Last week I gave my Improving Revenue Collections for Utilities presentation before a live audience for the first time since COVID-19 began. I’ve done several (and have two more scheduled) virtual presentations, including WaterPro 2020, the annual conference of the National Rural Water Association. You can view a recording of the WaterPro 2020 presentation here.

An “aha” moment

The biggest difference when presenting live, as compared to a virtual presentation, is feeling the energy in the room. It’s much easier, as a speaker, to tell if the audience is engaged when I can see people nodding their heads in agreement and sharing “I hadn’t thought about that” looks with others in the room.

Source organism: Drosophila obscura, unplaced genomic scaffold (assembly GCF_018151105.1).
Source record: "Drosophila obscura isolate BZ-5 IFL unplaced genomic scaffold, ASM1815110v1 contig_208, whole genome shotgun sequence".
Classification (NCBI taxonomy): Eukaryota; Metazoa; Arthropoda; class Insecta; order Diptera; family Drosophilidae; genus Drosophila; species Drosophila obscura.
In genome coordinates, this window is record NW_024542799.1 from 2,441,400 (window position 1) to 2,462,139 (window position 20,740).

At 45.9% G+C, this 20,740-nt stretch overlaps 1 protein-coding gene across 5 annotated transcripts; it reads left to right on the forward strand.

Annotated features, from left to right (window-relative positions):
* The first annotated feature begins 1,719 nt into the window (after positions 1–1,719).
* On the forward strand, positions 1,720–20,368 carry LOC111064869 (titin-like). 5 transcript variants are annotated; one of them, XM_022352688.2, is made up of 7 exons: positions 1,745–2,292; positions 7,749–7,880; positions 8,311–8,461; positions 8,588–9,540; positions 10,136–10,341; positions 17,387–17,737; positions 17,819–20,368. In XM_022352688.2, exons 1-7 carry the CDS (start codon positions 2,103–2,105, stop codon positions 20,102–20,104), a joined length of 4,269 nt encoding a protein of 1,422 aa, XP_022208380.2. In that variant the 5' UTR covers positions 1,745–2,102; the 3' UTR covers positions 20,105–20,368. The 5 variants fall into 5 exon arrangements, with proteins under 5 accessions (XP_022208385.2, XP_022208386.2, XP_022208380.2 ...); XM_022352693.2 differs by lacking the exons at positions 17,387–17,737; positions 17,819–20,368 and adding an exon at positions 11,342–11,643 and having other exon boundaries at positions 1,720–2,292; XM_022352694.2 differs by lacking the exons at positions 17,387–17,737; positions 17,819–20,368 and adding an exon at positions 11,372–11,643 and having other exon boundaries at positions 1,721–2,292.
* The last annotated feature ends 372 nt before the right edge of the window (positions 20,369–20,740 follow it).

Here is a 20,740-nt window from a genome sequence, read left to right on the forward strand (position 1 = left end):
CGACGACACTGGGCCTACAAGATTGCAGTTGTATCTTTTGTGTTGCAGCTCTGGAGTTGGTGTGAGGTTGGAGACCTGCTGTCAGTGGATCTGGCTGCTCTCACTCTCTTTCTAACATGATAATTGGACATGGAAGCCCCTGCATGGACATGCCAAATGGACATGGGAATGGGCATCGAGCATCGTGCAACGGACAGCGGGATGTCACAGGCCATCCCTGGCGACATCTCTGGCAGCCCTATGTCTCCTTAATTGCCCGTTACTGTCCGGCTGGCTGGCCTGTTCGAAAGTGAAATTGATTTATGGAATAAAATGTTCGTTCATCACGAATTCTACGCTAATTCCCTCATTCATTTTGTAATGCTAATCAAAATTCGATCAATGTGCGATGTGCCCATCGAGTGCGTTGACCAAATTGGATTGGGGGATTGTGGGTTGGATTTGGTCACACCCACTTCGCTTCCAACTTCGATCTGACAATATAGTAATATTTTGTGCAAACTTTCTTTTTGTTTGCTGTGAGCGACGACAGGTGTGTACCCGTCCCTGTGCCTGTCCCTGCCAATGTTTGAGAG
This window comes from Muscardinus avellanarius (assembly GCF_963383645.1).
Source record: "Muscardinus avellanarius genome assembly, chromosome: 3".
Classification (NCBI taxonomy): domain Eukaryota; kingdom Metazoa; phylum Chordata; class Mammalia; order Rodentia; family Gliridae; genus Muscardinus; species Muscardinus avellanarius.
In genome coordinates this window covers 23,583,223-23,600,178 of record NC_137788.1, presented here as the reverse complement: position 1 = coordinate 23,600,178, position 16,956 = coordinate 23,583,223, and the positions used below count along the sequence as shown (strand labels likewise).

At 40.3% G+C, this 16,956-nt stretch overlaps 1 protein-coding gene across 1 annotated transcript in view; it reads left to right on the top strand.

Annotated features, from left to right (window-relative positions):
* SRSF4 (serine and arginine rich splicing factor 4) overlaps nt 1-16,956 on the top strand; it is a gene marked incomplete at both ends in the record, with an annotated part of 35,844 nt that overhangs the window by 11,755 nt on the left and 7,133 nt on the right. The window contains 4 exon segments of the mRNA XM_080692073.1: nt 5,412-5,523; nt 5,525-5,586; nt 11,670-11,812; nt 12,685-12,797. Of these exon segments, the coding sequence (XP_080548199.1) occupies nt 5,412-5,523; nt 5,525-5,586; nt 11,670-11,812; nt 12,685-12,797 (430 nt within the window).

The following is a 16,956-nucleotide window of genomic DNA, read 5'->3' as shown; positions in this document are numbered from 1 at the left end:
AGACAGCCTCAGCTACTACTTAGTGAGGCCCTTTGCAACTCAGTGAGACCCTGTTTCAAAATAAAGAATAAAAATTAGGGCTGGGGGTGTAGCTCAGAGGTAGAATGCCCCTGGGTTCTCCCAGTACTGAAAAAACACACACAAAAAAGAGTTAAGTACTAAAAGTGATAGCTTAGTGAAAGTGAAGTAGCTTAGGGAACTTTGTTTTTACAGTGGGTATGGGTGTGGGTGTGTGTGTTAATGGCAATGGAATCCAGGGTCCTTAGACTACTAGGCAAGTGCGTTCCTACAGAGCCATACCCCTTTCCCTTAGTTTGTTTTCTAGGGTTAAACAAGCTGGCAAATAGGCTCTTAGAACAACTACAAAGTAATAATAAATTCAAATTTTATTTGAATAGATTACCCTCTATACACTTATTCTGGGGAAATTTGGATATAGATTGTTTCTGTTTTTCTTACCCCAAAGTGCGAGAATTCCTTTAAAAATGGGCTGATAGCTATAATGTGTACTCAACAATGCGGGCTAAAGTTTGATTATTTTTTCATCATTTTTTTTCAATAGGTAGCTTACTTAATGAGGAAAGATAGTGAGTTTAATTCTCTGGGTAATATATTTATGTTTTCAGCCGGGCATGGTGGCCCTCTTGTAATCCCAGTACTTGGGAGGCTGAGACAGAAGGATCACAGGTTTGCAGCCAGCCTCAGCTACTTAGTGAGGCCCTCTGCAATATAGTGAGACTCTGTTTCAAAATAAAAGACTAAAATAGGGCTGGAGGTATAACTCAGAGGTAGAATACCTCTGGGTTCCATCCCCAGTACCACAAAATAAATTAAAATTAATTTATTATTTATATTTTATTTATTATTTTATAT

One such “aha” moment occurred during last week’s presentation as I was explaining why it is important to increase your security deposit each time you have a rate increase.

Maintaining an adequate security deposit

If you’ve been a reader of my blog for any length of time, or if you’ve heard me speak, you know how much of an impact your Days of Exposure has on determining an adequate security deposit. For this reason, I encourage utilities to increase their security deposit a corresponding amount with each rate increase.

Hypothetical example

Let’s look at an example of what happens if a hypothetical utility incurs ten consecutive rate increases without increasing their security deposit. In this example, the utility has an excellent 60 Days of Exposure and starts with an average residential bill of $50.00 and a $100.00 security deposit. The security deposit remains unchanged through a series of 5% rate increases. After the tenth rate increase, the utility’s potential write-off exposure has increased from nothing to $55.13 as illustrated below (clicking on the image will open a large graph in a new window):